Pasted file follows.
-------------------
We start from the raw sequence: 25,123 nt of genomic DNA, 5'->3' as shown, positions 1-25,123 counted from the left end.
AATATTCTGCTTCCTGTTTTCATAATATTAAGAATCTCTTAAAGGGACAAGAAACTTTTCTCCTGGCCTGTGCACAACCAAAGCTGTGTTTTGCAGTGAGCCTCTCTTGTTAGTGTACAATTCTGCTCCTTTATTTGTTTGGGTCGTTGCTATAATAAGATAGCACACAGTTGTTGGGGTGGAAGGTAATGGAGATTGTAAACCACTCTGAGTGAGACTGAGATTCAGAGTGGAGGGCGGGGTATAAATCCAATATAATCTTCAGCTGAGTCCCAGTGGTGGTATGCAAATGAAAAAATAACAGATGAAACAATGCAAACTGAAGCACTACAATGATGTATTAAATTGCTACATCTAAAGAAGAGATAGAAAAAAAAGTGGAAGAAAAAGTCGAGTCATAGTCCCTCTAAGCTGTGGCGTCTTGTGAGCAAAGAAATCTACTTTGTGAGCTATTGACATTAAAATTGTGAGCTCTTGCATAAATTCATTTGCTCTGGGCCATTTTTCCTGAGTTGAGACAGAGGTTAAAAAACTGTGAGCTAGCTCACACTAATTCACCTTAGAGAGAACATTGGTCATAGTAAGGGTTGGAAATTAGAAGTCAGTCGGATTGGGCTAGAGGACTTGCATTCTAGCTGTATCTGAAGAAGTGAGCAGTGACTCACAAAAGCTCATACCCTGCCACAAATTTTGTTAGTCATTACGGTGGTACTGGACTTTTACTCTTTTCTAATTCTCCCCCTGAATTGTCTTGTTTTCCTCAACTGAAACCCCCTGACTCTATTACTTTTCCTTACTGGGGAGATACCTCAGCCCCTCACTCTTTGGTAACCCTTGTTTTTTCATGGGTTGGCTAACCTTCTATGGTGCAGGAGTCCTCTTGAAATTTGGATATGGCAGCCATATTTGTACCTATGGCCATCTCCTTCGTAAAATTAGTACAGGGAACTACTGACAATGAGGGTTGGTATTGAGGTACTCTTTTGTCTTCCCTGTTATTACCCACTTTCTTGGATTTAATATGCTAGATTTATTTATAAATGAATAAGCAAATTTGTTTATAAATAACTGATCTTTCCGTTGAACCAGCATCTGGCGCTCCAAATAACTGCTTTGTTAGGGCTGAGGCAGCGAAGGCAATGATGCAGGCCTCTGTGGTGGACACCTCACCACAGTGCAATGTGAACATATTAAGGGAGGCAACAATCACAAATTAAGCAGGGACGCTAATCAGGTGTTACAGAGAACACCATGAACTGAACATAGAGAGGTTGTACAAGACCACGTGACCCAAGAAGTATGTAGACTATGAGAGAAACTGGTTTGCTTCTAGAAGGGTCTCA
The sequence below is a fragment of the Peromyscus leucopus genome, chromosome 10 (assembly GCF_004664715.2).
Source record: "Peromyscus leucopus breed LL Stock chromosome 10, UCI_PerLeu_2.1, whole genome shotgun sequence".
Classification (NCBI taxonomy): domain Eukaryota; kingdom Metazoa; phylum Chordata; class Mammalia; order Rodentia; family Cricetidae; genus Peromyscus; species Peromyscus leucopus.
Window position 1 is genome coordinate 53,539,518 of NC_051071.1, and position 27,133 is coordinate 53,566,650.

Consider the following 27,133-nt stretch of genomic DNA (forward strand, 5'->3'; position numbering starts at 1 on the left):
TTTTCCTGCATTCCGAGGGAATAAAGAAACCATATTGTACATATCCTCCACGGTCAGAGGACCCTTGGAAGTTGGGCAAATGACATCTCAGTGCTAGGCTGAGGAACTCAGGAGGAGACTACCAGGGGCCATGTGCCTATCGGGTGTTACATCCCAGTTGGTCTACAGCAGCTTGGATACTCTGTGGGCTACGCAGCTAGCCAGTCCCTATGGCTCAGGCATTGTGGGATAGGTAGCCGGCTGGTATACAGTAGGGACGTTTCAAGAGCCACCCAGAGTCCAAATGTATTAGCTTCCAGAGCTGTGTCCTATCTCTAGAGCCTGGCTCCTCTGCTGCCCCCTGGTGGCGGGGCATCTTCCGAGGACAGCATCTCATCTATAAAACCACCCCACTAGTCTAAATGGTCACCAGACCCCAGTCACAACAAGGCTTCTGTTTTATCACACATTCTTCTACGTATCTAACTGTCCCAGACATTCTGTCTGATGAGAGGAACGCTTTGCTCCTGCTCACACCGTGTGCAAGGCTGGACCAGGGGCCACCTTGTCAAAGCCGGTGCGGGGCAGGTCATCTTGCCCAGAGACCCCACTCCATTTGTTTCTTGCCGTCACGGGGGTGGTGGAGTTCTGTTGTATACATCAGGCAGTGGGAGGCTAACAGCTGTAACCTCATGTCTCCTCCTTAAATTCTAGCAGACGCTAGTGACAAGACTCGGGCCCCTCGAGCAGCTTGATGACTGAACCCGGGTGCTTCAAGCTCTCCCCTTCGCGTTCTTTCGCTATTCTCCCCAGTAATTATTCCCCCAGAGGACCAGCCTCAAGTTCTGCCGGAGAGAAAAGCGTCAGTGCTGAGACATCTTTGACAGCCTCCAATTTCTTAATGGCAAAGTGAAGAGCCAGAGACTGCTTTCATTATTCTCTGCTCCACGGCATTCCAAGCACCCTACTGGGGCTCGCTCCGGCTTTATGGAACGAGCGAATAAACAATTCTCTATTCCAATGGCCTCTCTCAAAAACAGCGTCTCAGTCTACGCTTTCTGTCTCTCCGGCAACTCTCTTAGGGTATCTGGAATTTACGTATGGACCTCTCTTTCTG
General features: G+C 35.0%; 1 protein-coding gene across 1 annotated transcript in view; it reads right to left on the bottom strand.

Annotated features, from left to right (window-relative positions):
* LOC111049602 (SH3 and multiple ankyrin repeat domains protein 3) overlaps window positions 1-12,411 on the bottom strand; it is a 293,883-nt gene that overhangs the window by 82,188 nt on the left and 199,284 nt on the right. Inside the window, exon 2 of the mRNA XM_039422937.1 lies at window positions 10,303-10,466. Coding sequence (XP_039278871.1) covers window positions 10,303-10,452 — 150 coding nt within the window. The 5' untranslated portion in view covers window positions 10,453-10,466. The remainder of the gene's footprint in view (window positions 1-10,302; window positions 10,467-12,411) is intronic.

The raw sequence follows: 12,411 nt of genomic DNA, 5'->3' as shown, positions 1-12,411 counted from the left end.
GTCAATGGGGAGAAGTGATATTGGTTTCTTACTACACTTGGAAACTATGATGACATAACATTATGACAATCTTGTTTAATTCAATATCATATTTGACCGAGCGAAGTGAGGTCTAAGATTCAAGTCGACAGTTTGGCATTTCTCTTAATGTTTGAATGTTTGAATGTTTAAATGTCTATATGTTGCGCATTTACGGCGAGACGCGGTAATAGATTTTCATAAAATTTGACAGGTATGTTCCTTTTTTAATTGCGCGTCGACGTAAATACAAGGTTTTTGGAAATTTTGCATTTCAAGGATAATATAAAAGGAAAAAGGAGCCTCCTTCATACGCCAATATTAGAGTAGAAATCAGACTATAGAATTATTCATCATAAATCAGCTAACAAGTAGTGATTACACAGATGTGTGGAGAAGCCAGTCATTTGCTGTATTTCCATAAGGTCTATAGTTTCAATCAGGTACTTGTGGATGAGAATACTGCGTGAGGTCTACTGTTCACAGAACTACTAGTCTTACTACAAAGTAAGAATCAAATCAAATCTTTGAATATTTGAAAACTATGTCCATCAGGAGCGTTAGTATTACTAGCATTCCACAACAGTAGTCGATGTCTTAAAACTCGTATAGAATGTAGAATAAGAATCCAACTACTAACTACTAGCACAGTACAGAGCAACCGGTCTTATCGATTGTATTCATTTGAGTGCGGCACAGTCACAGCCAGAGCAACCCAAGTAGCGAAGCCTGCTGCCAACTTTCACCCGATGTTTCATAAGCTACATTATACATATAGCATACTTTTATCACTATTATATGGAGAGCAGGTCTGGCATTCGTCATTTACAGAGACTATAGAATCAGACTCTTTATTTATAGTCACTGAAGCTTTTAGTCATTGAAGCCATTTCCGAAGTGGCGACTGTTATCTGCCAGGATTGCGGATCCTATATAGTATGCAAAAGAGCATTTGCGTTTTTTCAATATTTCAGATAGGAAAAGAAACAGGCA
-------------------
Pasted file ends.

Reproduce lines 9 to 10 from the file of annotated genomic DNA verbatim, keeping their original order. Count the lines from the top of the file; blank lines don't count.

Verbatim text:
General features: G+C 35.0%; 1 protein-coding gene across 1 annotated transcript in view; it reads right to left on the bottom strand.

Annotated features, from left to right (window-relative positions):